The Safe Sleeping Village at Civic Center opened Monday, and we have a few reports on its first three days of operations.

The so-called Safe Sleeping Village is now established in the Civic Center lot between the Asian Art Museum and the public library’s Main Branch building, after a May 4 lawsuit from UC Hastings over the Tenderloin’s COVID-19 squalor forced a neighborhood cleanup plan out of Mayor Breed, which still drew angry denunciations from Hastings. We now have some reports from on the ground at the city-sanctioned camp, where 50 tents are spaced six feet apart. It’s still horrifying and dystopian like the Las Vegas parking lot encampment whose images went viral at the end of March, but not as horrifying and dystopian as the Moscone Center shelter that created another uproar a week later. You can judge for yourself how much an improvement the new arrangement constitutes, by checking out this “Before” picture from Hoodline’s Carrie Sisto, and the “After” image from 48 Hills below.

48 Hills spoke to a resident of the newly christened Safe Sleeping Village, equipped with seven portable toilets, and a few handwashing stations. As you can imagine, this person experiencing homelessness found it a marginal improvement, but wondered when the initially promised hotel rooms would be offered. “There’s enough room to put us in a hotel or SRO where they can keep us safe away from the virus. Why put us in a parking lot?,” asked the individual named Nick. “That SRO could change someone’s life,”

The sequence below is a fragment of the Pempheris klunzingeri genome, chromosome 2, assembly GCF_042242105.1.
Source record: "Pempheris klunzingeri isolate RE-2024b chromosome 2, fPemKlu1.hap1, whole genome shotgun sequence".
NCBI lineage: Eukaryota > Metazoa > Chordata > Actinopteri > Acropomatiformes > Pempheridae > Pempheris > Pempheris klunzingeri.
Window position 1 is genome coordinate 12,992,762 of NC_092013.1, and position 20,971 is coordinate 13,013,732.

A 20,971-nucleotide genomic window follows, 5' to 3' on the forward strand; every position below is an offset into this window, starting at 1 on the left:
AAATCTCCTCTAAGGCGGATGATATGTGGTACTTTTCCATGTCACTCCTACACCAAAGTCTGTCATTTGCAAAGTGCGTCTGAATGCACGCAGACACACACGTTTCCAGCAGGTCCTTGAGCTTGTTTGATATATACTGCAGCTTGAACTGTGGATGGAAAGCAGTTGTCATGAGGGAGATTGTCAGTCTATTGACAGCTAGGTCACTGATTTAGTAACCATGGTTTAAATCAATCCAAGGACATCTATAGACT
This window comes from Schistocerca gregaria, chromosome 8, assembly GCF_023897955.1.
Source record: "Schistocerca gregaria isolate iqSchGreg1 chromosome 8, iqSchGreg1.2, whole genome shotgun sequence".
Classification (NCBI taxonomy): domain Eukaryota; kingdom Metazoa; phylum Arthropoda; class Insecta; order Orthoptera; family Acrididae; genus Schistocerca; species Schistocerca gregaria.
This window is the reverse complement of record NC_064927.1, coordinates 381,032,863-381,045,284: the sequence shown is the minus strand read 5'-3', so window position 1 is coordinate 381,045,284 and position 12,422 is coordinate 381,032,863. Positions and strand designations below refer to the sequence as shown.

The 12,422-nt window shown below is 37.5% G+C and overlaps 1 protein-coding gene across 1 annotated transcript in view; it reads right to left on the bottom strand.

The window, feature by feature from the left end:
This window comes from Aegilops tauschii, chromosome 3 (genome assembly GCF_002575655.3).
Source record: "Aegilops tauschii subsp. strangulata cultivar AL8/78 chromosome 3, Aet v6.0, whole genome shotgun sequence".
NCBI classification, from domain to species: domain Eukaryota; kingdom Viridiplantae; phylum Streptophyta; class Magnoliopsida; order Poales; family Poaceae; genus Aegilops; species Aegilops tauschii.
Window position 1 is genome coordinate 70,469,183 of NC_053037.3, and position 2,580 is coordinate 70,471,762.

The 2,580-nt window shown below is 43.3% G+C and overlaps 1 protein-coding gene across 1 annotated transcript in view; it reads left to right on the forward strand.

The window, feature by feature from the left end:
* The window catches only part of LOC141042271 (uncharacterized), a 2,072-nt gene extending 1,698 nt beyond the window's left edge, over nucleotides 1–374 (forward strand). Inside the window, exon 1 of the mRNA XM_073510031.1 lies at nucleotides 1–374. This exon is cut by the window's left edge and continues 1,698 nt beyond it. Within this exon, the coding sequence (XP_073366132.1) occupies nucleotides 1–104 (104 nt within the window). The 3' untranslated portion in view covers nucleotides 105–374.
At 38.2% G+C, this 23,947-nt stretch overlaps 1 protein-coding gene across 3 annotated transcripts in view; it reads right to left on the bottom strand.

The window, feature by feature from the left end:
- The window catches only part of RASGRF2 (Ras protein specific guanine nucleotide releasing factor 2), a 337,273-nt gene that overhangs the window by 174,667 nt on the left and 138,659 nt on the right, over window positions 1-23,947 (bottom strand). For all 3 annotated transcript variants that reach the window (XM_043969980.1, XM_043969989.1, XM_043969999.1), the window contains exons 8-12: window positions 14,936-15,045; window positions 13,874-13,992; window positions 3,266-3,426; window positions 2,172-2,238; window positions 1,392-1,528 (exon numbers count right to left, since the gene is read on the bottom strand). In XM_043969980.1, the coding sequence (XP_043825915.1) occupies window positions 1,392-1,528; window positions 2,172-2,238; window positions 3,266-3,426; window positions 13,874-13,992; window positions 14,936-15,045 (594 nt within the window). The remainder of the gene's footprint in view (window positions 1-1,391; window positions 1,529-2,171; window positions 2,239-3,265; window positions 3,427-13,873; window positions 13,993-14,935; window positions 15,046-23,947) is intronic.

The DPW is ultimately responsible for the site, but a lengthy Mother Jones piece explains that an activist group called Urban Alchemy is doing much of the maintenance and outreach. “We’re like the concierge: We try to act like we’re real hotel staff—the same ones you would get at a four-star,” Urban Alchemy CEO Lena Miller told Mother Jones.

Mission Local notes that about “40 high-risk homeless individuals who would qualify for a hotel room” had been identified last week, and that “Since April 17, some 90 vulnerable homeless” have been moved to hotels. So there have been a smattering of eligible unhoused people put in hotels, but nowhere near as many as had been originally promoted.

The district’s supervisor Matt Haney has been complaining pretty doggedly on this situation for months, and as he points out in a subsequent tweet from the one above, “145 tents on March 5th in the TL, now there are 432.”

So it’s a solid improvement for the people placed in the new glorified encampment, but they represent a negligible number of the overall individuals affected. You may want to know what you can do to help this dismal situation, and if so, the Coalition on Homelessness is coordinating support activities regularly.

Related: SF Dept of Public Health Says It's Distributing Drugs and Alcohol to Homeless in Hotel Quarantine [SFist]

Image: Hastings v. San Francisco legal filing